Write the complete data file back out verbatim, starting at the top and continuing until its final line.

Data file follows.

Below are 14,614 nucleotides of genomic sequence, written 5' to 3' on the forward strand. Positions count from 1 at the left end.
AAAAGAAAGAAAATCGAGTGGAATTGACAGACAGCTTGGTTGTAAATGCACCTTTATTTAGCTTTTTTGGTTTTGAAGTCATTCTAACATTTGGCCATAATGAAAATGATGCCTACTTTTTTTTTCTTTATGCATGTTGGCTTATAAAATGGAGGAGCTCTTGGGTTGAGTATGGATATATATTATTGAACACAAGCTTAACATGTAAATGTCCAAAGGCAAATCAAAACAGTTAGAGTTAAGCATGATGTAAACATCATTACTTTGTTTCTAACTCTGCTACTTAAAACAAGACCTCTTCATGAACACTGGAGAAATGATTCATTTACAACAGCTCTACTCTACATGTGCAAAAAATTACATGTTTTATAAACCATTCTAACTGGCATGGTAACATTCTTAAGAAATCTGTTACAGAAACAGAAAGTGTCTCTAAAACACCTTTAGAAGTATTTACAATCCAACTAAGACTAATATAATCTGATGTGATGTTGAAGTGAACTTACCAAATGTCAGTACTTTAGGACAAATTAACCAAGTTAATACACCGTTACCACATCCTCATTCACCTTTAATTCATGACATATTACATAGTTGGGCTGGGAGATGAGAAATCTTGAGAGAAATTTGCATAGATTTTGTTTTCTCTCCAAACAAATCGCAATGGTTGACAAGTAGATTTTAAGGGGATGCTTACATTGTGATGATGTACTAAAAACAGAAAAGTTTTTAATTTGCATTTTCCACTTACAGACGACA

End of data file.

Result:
Below are 14,614 nucleotides of genomic sequence, written 5' to 3' on the forward strand. Positions count from 1 at the left end.
AAAAGAAAGAAAATCGAGTGGAATTGACAGACAGCTTGGTTGTAAATGCACCTTTATTTAGCTTTTTTGGTTTTGAAGTCATTCTAACATTTGGCCATAATGAAAATGATGCCTACTTTTTTTTTCTTTATGCATGTTGGCTTATAAAATGGAGGAGCTCTTGGGTTGAGTATGGATATATATTATTGAACACAAGCTTAACATGTAAATGTCCAAAGGCAAATCAAAACAGTTAGAGTTAAGCATGATGTAAACATCATTACTTTGTTTCTAACTCTGCTACTTAAAACAAGACCTCTTCATGAACACTGGAGAAATGATTCATTTACAACAGCTCTACTCTACATGTGCAAAAAATTACATGTTTTATAAACCATTCTAACTGGCATGGTAACATTCTTAAGAAATCTGTTACAGAAACAGAAAGTGTCTCTAAAACACCTTTAGAAGTATTTACAATCCAACTAAGACTAATATAATCTGATGTGATGTTGAAGTGAACTTACCAAATGTCAGTACTTTAGGACAAATTAACCAAGTTAATACACCGTTACCACATCCTCATTCACCTTTAATTCATGACATATTACATAGTTGGGCTGGGAGATGAGAAATCTTGAGAGAAATTTGCATAGATTTTGTTTTCTCTCCAAACAAATCGCAATGGTTGACAAGTAGATTTTAAGGGGATGCTTACATTGTGATGATGTACTAAAAACAGAAAAGTTTTTAATTTGCATTTTCCACTTACAGACGACA